Shimon Peres, Israeli leader instrumental in peace process, dies at 93


Former Israeli President Shimon Peres, an omnipresent figure of the Israeli state, chief architect of its nuclear weapons program and a driving force behind its interim peace accords with the Palestinians, died Wednesday. He was 93.

The Nobel peace laureate had been hospitalized in the city of Ramat Gan over the last two weeks after suffering a stroke.

“With tears we confirm the passing of former President, Prime Minister Shimon Peres. Israel has lost a founding father, a light for peace,” the Israel News Agency said on Twitter.


Israel Radio reported that plans had been made for a public viewing of Peres’ coffin at the parliament building in Jerusalem, as is customary for former presidents and prime ministers. Cabinet officials were scheduled to convene later Wednesday to mourn together, according to the office of the prime minister.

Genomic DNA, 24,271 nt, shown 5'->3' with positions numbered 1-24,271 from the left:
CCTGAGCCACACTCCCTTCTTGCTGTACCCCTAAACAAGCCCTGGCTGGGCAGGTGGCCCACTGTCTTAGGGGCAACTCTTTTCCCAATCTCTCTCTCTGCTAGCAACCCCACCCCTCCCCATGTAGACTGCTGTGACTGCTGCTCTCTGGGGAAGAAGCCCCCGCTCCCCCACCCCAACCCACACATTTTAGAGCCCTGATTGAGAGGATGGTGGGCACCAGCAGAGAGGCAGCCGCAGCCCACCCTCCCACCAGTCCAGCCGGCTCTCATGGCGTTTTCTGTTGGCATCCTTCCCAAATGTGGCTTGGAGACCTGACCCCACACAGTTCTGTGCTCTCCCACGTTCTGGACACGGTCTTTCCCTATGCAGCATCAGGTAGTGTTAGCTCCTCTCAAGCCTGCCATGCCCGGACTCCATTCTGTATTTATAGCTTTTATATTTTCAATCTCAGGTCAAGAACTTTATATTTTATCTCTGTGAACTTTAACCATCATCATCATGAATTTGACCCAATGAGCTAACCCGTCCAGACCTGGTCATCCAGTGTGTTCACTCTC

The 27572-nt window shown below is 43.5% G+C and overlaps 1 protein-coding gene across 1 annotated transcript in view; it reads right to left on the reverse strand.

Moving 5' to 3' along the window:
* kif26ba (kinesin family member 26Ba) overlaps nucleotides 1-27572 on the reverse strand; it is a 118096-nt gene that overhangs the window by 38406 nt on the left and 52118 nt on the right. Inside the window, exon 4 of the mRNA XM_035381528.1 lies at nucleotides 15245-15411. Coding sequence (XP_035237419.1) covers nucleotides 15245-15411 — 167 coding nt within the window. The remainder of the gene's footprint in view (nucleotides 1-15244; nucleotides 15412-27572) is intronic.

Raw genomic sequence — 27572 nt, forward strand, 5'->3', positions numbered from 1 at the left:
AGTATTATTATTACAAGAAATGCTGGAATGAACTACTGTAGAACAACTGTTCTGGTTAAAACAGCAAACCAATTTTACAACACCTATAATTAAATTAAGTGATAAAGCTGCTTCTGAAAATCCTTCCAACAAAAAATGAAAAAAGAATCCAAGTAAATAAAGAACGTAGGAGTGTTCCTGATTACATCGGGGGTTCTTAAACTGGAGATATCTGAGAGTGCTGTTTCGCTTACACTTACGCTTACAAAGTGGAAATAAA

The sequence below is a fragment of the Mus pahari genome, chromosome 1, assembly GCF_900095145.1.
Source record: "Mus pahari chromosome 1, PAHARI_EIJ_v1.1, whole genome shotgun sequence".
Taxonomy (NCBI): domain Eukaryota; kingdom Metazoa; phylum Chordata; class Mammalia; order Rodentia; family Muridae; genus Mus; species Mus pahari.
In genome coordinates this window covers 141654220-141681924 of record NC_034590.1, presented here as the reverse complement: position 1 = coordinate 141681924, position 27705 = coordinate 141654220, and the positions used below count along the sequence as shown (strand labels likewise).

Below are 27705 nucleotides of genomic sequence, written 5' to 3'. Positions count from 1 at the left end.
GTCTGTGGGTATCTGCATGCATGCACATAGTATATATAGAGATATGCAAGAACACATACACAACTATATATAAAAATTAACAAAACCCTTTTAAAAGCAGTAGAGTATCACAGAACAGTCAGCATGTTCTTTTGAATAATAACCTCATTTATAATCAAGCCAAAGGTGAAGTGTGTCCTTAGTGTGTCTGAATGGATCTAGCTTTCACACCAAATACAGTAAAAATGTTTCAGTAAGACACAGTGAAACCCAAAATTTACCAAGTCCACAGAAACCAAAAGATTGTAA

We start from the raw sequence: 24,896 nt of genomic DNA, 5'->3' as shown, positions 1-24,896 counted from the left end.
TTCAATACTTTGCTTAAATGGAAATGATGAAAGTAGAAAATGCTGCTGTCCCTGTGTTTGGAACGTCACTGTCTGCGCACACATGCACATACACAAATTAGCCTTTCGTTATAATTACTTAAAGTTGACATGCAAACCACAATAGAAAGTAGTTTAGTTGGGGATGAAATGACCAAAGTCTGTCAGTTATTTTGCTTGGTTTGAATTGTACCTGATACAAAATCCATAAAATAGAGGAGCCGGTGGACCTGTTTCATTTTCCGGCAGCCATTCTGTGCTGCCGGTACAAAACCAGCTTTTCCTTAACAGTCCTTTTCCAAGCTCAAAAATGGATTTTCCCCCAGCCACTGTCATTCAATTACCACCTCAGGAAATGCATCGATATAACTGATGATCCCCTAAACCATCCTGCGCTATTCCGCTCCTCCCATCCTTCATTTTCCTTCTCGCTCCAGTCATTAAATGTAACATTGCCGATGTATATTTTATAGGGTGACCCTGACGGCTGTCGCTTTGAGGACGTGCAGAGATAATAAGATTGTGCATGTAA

“As a man of vision, he looked toward the future. As a man of security, he fortified the power of Israel in many ways. As a man of peace, he worked to his final days for reconciliation with our neighbors and for a better future for our children,” Prime Minister Benjamin Netanyahu said in a statement. “There aren’t many people in our history who have contributed so much to the State of Israel and the people of Israel.”

Peres was an early advocate of the idea that Israel’s survival depended on territorial compromise with the Palestinians. But while he helped persuade the political mainstream to accept a two-state vision, he failed repeatedly to win a popular mandate to pursue it.

“Today, with deep sorrow, we bid farewell to our beloved father,’’ Peres’ son, Nechemia, told reporters gathered at the hospital. “He was one of the founding fathers of the state of Israel and served our people even before we had a country of our own. He worked tirelessly for Israel from the very first day of the state to the last day of his life.”